Spineless Colombian Politicos Bow Down to the Anti-Uber Taxi Cartel
EspañolWhile taking part in the recent campaign for mayor of Bogotá as an independent candidate, I realized that new political movements are necessary, because they can defend ideas and measures which traditional party leaders can’t even mention.
In this case, for instance, neither eventual winner Enrique Peñalosa, who ran for the Conservative and Radical Change parties, nor his main rivals spoke of the disproportionate power which teachers’ unions exert over public education, both in Bogotá and in the rest of the country. Nor did they deem it necessary to speak of the tremendous corruption which taints a significant portion of the Bogotá police force.
But the last elections’ pooh-bahs were particularly reluctant to touch the thorny issue of Uber in Bogotá, and the reasons are quite obvious.
Each candidate knew very well that Uber and similar companies are popular among users, and that they offer a solution, however partial, to Bogotá’s daunting transportation problems. But they also knew that, if the teachers’ union can elect several local councilmen by itself, then the taxi drivers’ voting block, which is led by Uldarico Peña, perhaps Bogotá’s most powerful taxi owner, can “decide who becomes the next mayor,”as La Silla Vacía reported a few years ago.
So it was hardly surprising that, when the Uber question popped up in a debate in which only the top four candidates took part, none spoke in favor of the digital technology as a means to improve citizens’ lives. None mentioned the sharing economy’s immense potential to create jobs while providing 21st-century consumers with more options and better opportunities.
Peñalosa said that “there can be no unequal treatment, because taxis pay for a permit and are subject to congestion restrictions.” Rafael Pardo, who ran for the Liberal and National Unity parties and counted with the support of a large amount of cab drivers, claimed that Uber engaged in “unfair competition.” Franciso Santos, the Democratic Center’s candidate, proposed the creation of “a fairer model” for taxi drivers. Clara López, of the socialist Democratic Pole party, asserted that “the higher social strata use Uber as an absolutely illegal service.”
In the end, it was Peñalosa who got away with portraying Uber as foreign, baby-seal-crushing neanderthals, since he obtained Uldarico’s support and, in effect, won the election.
But Peñalosa isn’t the only high-ranking politician who, at least in part, owes his power to the Bogotá taxi cartel.
As I wrote last year in the PanAm Post, President Juan Manuel Santos and his then Labor Minister Rafael Pardo promised thousands of Bogotá taxi drivers that they would cancel “applications that promote illegality” — in other words, Uber — when they sought their votes prior to the second round of the 2014 presidential election.
This blatant act of demagoguery was particularly heedless. Did President Santos actually know what measures would be necessary in order to take Uber out of the Colombian market? Probably not, but the fact is that Santos decided to wash his hands of the whole Uber business and announce in the middle of the campaign that he would leave the decision to his vice president, Germán Vargas Lleras.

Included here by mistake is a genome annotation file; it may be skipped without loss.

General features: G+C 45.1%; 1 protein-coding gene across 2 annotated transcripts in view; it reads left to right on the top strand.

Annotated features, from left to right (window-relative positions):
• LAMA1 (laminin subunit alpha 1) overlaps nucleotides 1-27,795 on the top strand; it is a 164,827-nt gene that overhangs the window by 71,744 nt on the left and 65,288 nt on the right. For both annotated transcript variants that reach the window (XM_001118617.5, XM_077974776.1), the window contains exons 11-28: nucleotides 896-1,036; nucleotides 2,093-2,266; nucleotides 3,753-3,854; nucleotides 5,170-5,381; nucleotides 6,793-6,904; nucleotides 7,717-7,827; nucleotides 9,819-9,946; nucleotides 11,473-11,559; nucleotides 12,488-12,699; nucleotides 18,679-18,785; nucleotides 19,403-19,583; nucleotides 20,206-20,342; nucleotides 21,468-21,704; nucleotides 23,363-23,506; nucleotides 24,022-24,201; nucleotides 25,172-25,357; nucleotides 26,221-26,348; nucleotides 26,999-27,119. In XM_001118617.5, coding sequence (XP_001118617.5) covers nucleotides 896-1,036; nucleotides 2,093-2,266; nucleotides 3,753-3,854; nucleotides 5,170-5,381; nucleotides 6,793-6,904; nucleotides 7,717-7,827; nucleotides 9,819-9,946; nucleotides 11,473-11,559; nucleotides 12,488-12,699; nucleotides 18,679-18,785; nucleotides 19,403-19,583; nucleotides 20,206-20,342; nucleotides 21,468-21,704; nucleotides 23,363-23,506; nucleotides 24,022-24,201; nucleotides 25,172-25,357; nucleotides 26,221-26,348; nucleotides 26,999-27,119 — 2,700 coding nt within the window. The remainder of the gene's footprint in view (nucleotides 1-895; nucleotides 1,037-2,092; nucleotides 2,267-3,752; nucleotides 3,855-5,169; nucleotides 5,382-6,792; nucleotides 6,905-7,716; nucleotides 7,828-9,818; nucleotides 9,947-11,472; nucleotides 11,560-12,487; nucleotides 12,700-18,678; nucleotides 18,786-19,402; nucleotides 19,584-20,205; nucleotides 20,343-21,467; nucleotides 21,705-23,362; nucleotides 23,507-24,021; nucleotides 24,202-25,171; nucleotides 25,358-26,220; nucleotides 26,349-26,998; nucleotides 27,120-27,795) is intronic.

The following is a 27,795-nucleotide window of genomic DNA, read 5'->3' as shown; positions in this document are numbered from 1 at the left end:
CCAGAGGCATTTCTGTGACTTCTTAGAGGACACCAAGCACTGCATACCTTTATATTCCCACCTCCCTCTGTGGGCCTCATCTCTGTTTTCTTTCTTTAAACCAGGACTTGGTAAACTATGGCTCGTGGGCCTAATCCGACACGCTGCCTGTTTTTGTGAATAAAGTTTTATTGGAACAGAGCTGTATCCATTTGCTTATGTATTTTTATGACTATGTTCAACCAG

Was this a fired shot in the midst of the “cold war” that, according to rumors, is being waged inside the presidential palace between Santos supporters and those of Vargas Lleras? Did the president, who was supporting Pardo for mayor of Bogotá, wish to leave his second-in-command against the wall as a means to damage Peñalosa’s candidacy, which counted with Vargas Lleras’s support?
It might be, but the fact is that the vice president reacted intelligently — from the point of view of his own self-interest, that is — and announced that no decision regarding Uber would be taken until after the October 25 election.
It was only until November 12 that the vice president’s decree regarding Uber came to be known. According to the radio station W Radio, the decision in effect ends the way in which Uber has operated in Colombia thus far. The government will impose the particular conditions under which “luxury taxicabs” may operate in the future. These include specifications for the vehicles, including the color, and minimum fees determined by the state.
This submission to the bidding of Uldarico and other high-handed taxicab owners was rather predictable. After all, Germán Vargas Lleras will definitely be a presidential candidate in 2018, and he knows full well that a win in Bogotá is important in order to ensure a victory nationwide. He also knows that the taxi drivers’ votes can make the difference between winning and losing in the Colombian capital.
Once again in Colombia, consumer choice — in this case the freedom to choose a means of transport without government intervention — is denied by the cronyism that has subjugated the national economy for over a century.